PlayStation All-Stars Battle Royale: How embarrassing idea-theft sums up Sony's failings, but is also a smart move

Smash Bros. clone is the culmination of Sony's biggest flaws, but is also a subtly clever idea

Sony, let’s face it, has not always been the most original company in console gaming. You might well mock Microsoft for its lazy, simultaneously cheap and expensive “buy the hits” approach to its first party output, and you’d be right to. It’s a situation that has only become grossly exacerbated over recent years, as real games have given way to Kinect fluff and the misconception that third-party DLC exclusivity periods are as exciting as Uncharted 3. But for all of MS first-party faults, it has rarely been known as a flagrant rip-off merchant.

Sony however, has notorious pedigree in this area, going back as far as the day it stuck a couple of extra buttons on a SNES pad and called it the PlayStation Controller.

Don’t get me wrong. SCE is responsible for some of the freshest, most exciting IP seen in this (or any other) generation. And it still has amazing-looking stuff to come on its current-gen console, even at this latter stage of the PS3’s life. But when Sony does decide to 'take inspiration from' someone else's idea, it does so with an utterly shameless blatancy that from a cynical mindset borders on applause-worthy.

Yes, this industry thrives on iteration rather than revolution, and if you think otherwise then either you haven’t been paying attention for the last 20 years or you’re Nintendo. Evolutions of other people’s ideas are fine. Healthy, even. But every so often Sony seems deliriously happy to throw pride out of the window and simply reskin someone else’s idea wholesale. And that makes me sad. It’s almost as if SCE has an ongoing tally board on the wall detailing the company’s shifting balance of originality-karma.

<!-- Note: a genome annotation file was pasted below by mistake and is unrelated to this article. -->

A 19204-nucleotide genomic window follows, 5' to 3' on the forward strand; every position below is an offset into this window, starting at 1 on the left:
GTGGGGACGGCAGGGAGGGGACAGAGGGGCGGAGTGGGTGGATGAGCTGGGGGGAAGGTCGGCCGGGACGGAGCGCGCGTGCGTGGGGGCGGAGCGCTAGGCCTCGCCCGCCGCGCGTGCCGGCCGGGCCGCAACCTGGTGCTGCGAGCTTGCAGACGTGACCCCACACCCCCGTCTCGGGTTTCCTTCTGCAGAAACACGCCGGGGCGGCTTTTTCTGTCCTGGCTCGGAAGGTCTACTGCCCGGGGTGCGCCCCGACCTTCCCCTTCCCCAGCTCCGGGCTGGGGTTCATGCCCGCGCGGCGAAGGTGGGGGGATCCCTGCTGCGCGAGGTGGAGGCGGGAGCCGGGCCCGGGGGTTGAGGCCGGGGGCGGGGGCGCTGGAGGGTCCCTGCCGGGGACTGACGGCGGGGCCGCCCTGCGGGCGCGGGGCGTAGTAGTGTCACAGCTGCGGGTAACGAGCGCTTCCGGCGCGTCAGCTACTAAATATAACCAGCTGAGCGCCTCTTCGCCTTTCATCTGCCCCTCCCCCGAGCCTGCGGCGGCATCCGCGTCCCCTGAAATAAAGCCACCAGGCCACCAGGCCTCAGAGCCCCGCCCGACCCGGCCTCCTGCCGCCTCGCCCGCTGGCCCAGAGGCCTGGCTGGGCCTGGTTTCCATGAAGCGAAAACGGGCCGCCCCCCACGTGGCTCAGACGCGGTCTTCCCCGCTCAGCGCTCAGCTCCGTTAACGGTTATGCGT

“We’ve made a brand-new, bespoke, beast-powered processor and we’re sticking a Blu-ray drive in our console? Yeah, that clears us to staple motion control onto a Dual Shock now that Nintendo has surprised us with the Wii. Just pretend we were going to do it all along and forgot to mention it at first”

“Uncharted is pushing cinematic narrative into hithero unimagined places in games, LittleBigPlanet is a revelation of user-generated content and community, and Flower is like nothing else in the world? Yeah, we’re good to knock out Move and Sports Champions now”

“We have Journey coming out this year? Sweet Christ, green-light that Smash Bros. clone now!”

Above: And green-light it they did

But this stuff doesn’t just make me sad because of Sony’s intermittent wilful wallowing in unoriginality. It makes me sad because it’s utterly pointless. As I said above, gradual evolution is a good thing in video games. Iterating upon rival ideas is how game genres and concepts go from being cool and fun to being polished to perfection. And beyond that stage it leads to industry-changing evolutions. Doom begat Quake. Quake begat Half-Life. Half-Life begat Half-Life 2 and the Gravity Gun. Half-Life 2 and the Gravity Gun brought a quantum leap in interaction with 3D worlds.

But flat-out cloning without bringing anything new to the execution of the idea? That gets no-one anywhere. Yes, Sony has another box checked on its rival first-party line-up comparison chart (though at this stage the tactical importance on that list of “Our version of a 13-year-old Nintendo 64 game” is debateable), but by definition there’s no evolution, no development of ideas, and absolutely no value added to the health of gaming as a whole. It’s a total creative cul-de-sac. Aside from the rare few who may have spent years rampantly coveting Super Smash Bros. but have never bought a Nintendo console, no-one genuinely benefits from this. And gaming certainly doesn’t.

ABOUT THE AUTHOR

Long-time GR+ writer Dave has been gaming with immense dedication ever since he failed dismally at some '80s arcade racer on a childhood day at the seaside (due to being too small to reach the controls without help). These days he's an enigmatic blend of beard-stroking narrative discussion and hard-hitting Psycho Crushers.
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